“It’s like in the U.K., the way the cars run on the other side of the road,” he says. “American wrestling works on the left side, the left side of your body. All the maneuvers and the movements come from your left arm.
“In Mexico, it comes from the right. That’s a very important difference. When Americans go to Mexico and they want to perform, they have to learn to work on the right side. When you come to America, the first thing you have to learn is how to work the left side. Your brain is used to working on one side, and you need to teach it to work on the other. It’s a big deal.”
In addition to working the right side of the body, Escobar has also adjusted to working without a mask in NXT. He was forced to unmask when he lost a “Luchas de Apuestas” match to L.A. Park at AAA’s Triplemanía XXVI in the summer of 2018, then briefly donned the mask again in NXT before removing it last June.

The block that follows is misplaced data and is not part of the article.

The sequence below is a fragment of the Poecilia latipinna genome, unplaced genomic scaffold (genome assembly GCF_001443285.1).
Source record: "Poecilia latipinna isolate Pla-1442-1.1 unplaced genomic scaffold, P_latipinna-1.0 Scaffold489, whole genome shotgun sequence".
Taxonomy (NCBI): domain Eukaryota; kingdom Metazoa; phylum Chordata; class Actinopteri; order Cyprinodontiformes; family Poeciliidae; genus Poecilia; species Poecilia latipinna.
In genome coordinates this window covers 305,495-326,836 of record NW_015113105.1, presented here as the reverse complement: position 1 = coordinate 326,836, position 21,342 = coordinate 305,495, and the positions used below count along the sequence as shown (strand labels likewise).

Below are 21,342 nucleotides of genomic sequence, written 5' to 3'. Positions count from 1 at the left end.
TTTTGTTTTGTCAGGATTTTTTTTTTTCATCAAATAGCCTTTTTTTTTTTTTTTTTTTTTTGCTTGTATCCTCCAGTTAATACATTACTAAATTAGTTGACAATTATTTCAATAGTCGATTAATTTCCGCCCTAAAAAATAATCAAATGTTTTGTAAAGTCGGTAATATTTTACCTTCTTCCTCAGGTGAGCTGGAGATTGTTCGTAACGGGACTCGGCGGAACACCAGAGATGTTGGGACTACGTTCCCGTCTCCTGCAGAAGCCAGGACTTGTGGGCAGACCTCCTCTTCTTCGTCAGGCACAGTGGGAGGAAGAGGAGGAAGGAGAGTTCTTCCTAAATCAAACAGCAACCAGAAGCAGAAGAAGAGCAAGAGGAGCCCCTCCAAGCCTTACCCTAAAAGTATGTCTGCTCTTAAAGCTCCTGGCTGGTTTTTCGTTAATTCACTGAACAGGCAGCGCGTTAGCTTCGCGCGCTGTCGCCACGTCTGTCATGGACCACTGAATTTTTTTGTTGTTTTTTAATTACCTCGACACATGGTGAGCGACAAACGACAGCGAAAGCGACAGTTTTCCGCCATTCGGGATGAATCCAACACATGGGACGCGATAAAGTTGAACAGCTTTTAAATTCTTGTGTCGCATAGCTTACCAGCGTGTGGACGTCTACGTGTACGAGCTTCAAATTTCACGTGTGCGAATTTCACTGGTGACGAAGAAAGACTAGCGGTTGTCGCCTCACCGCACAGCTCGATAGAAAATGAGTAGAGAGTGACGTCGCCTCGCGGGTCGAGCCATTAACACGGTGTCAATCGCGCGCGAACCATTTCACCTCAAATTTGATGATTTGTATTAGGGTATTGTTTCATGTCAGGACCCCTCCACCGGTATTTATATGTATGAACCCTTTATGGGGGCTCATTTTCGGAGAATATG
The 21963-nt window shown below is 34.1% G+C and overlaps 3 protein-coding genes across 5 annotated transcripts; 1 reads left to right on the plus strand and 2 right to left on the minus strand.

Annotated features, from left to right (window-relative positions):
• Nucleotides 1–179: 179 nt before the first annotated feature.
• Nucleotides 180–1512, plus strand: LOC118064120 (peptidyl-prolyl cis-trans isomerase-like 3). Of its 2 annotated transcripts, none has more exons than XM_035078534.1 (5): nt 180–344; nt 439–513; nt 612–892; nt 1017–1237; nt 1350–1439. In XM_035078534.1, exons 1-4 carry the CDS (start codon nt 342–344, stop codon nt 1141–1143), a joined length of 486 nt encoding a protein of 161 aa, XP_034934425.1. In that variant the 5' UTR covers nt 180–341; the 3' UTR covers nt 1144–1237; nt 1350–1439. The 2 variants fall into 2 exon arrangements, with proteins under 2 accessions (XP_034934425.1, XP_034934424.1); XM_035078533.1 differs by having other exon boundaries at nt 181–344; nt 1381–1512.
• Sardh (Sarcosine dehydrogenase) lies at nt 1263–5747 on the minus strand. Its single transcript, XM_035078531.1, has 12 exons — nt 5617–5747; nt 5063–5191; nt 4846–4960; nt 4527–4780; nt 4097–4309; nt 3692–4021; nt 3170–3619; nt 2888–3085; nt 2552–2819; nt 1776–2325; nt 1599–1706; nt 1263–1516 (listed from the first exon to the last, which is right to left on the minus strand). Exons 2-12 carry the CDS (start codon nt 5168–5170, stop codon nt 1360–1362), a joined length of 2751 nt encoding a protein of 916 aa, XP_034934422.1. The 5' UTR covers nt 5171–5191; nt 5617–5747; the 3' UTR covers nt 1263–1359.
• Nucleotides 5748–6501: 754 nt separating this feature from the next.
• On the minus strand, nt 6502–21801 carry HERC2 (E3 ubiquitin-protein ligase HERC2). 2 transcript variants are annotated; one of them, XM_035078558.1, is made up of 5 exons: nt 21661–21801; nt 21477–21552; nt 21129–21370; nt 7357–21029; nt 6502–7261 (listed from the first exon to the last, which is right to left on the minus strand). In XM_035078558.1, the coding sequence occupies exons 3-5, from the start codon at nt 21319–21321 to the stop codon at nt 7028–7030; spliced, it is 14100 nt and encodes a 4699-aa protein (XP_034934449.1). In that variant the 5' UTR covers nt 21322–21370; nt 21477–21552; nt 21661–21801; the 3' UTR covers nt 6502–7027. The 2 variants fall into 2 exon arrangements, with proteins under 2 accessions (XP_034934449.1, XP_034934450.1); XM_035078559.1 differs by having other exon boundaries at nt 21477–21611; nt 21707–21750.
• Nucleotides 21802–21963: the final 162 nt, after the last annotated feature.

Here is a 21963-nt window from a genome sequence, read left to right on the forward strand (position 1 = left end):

“I must confess, neither of those was the first time I unmasked in the ring,” Escobar says. “My first tryout with WWE was around 2011. It was the first Raw in Mexico City. I did part of my tryout without the mask. Back then, I didn’t want to take off the mask. I was so into the mask and the character, so that’s a real fun fact about me. That is when I unmasked.”
Lucha Underground’s Marty “The Moth” Martinez made his AEW debut as Marty Casaus
Marty Casaus made his debut on Tuesday night’s AEW Dark.
Casaus starred in Lucha Underground as Marty “The Moth” Martinez and had his Dark match against another LU alum in Brian Cage. Though he lost the match, Casaus got in a fair share of offense, and hinted at the layers of his intricate character development.